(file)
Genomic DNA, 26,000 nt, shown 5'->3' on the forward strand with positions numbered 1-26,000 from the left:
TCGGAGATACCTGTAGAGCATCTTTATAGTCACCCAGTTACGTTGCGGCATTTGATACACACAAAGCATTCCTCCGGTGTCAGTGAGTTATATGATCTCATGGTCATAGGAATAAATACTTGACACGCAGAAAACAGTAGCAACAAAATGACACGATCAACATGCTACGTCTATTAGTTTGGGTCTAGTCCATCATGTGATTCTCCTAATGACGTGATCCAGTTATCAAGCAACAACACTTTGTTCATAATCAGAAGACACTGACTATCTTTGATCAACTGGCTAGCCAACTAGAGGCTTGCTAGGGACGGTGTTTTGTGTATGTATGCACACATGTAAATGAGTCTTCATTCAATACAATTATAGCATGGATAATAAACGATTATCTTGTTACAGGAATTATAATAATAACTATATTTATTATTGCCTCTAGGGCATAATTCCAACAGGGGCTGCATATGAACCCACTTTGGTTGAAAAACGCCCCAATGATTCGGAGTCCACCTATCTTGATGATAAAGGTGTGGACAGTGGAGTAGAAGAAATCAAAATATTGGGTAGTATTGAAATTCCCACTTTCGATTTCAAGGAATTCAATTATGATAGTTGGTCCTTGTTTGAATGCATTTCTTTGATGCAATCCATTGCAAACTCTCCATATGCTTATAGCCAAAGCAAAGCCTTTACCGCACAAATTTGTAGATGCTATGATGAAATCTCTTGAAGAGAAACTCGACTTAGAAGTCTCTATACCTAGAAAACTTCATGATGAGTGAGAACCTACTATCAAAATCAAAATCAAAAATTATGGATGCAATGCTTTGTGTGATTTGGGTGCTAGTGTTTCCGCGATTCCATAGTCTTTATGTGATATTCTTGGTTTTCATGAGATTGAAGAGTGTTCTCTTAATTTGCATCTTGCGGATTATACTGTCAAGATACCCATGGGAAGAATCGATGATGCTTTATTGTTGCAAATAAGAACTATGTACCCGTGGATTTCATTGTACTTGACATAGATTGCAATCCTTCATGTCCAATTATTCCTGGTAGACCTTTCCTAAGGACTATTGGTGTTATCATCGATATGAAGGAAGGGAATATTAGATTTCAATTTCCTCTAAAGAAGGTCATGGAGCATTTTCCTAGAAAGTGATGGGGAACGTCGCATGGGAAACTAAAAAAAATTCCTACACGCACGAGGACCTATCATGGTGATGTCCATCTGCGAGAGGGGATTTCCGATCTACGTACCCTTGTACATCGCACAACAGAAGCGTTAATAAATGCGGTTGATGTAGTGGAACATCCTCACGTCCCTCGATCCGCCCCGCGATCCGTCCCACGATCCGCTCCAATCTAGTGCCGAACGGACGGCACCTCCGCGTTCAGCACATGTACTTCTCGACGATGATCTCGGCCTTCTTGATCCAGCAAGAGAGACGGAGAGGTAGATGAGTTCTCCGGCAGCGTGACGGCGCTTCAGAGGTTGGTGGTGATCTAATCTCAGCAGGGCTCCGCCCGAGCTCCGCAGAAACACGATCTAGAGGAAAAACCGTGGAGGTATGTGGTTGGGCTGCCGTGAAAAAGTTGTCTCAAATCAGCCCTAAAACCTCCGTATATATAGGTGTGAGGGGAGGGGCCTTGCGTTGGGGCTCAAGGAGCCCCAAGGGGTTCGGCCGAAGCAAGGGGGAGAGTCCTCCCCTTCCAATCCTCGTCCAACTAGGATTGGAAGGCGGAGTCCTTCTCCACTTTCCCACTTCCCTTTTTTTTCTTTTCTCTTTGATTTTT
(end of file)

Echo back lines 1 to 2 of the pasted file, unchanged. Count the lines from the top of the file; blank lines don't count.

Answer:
Genomic DNA, 26,000 nt, shown 5'->3' on the forward strand with positions numbered 1-26,000 from the left:
TCGGAGATACCTGTAGAGCATCTTTATAGTCACCCAGTTACGTTGCGGCATTTGATACACACAAAGCATTCCTCCGGTGTCAGTGAGTTATATGATCTCATGGTCATAGGAATAAATACTTGACACGCAGAAAACAGTAGCAACAAAATGACACGATCAACATGCTACGTCTATTAGTTTGGGTCTAGTCCATCATGTGATTCTCCTAATGACGTGATCCAGTTATCAAGCAACAACACTTTGTTCATAATCAGAAGACACTGACTATCTTTGATCAACTGGCTAGCCAACTAGAGGCTTGCTAGGGACGGTGTTTTGTGTATGTATGCACACATGTAAATGAGTCTTCATTCAATACAATTATAGCATGGATAATAAACGATTATCTTGTTACAGGAATTATAATAATAACTATATTTATTATTGCCTCTAGGGCATAATTCCAACAGGGGCTGCATATGAACCCACTTTGGTTGAAAAACGCCCCAATGATTCGGAGTCCACCTATCTTGATGATAAAGGTGTGGACAGTGGAGTAGAAGAAATCAAAATATTGGGTAGTATTGAAATTCCCACTTTCGATTTCAAGGAATTCAATTATGATAGTTGGTCCTTGTTTGAATGCATTTCTTTGATGCAATCCATTGCAAACTCTCCATATGCTTATAGCCAAAGCAAAGCCTTTACCGCACAAATTTGTAGATGCTATGATGAAATCTCTTGAAGAGAAACTCGACTTAGAAGTCTCTATACCTAGAAAACTTCATGATGAGTGAGAACCTACTATCAAAATCAAAATCAAAAATTATGGATGCAATGCTTTGTGTGATTTGGGTGCTAGTGTTTCCGCGATTCCATAGTCTTTATGTGATATTCTTGGTTTTCATGAGATTGAAGAGTGTTCTCTTAATTTGCATCTTGCGGATTATACTGTCAAGATACCCATGGGAAGAATCGATGATGCTTTATTGTTGCAAATAAGAACTATGTACCCGTGGATTTCATTGTACTTGACATAGATTGCAATCCTTCATGTCCAATTATTCCTGGTAGACCTTTCCTAAGGACTATTGGTGTTATCATCGATATGAAGGAAGGGAATATTAGATTTCAATTTCCTCTAAAGAAGGTCATGGAGCATTTTCCTAGAAAGTGATGGGGAACGTCGCATGGGAAACTAAAAAAAATTCCTACACGCACGAGGACCTATCATGGTGATGTCCATCTGCGAGAGGGGATTTCCGATCTACGTACCCTTGTACATCGCACAACAGAAGCGTTAATAAATGCGGTTGATGTAGTGGAACATCCTCACGTCCCTCGATCCGCCCCGCGATCCGTCCCACGATCCGCTCCAATCTAGTGCCGAACGGACGGCACCTCCGCGTTCAGCACATGTACTTCTCGACGATGATCTCGGCCTTCTTGATCCAGCAAGAGAGACGGAGAGGTAGATGAGTTCTCCGGCAGCGTGACGGCGCTTCAGAGGTTGGTGGTGATCTAATCTCAGCAGGGCTCCGCCCGAGCTCCGCAGAAACACGATCTAGAGGAAAAACCGTGGAGGTATGTGGTTGGGCTGCCGTGAAAAAGTTGTCTCAAATCAGCCCTAAAACCTCCGTATATATAGGTGTGAGGGGAGGGGCCTTGCGTTGGGGCTCAAGGAGCCCCAAGGGGTTCGGCCGAAGCAAGGGGGAGAGTCCTCCCCTTCCAATCCTCGTCCAACTAGGATTGGAAGGCGGAGTCCTTCTCCACTTTCCCACTTCCCTTTTTTTTCTTTTCTCTTTGATTTTT